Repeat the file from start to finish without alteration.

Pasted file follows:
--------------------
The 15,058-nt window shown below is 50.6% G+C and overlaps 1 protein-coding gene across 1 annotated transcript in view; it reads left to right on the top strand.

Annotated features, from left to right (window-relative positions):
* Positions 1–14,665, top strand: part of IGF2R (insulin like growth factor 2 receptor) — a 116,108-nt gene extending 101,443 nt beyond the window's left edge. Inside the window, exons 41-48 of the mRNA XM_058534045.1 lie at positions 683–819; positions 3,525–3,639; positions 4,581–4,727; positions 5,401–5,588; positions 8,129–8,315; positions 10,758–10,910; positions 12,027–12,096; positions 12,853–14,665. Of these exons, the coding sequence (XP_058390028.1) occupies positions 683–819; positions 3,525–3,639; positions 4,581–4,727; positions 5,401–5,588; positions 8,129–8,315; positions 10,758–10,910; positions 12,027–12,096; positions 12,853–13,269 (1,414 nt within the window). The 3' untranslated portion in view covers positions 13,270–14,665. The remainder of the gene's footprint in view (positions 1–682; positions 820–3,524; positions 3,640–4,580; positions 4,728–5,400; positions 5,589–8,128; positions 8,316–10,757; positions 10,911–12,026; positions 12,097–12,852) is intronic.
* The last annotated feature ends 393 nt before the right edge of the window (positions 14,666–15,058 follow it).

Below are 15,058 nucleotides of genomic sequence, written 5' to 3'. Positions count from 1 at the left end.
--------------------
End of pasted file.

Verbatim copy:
The 15,058-nt window shown below is 50.6% G+C and overlaps 1 protein-coding gene across 1 annotated transcript in view; it reads left to right on the top strand.

Annotated features, from left to right (window-relative positions):
* Positions 1–14,665, top strand: part of IGF2R (insulin like growth factor 2 receptor) — a 116,108-nt gene extending 101,443 nt beyond the window's left edge. Inside the window, exons 41-48 of the mRNA XM_058534045.1 lie at positions 683–819; positions 3,525–3,639; positions 4,581–4,727; positions 5,401–5,588; positions 8,129–8,315; positions 10,758–10,910; positions 12,027–12,096; positions 12,853–14,665. Of these exons, the coding sequence (XP_058390028.1) occupies positions 683–819; positions 3,525–3,639; positions 4,581–4,727; positions 5,401–5,588; positions 8,129–8,315; positions 10,758–10,910; positions 12,027–12,096; positions 12,853–13,269 (1,414 nt within the window). The 3' untranslated portion in view covers positions 13,270–14,665. The remainder of the gene's footprint in view (positions 1–682; positions 820–3,524; positions 3,640–4,580; positions 4,728–5,400; positions 5,589–8,128; positions 8,316–10,757; positions 10,911–12,026; positions 12,097–12,852) is intronic.
* The last annotated feature ends 393 nt before the right edge of the window (positions 14,666–15,058 follow it).

Below are 15,058 nucleotides of genomic sequence, written 5' to 3'. Positions count from 1 at the left end.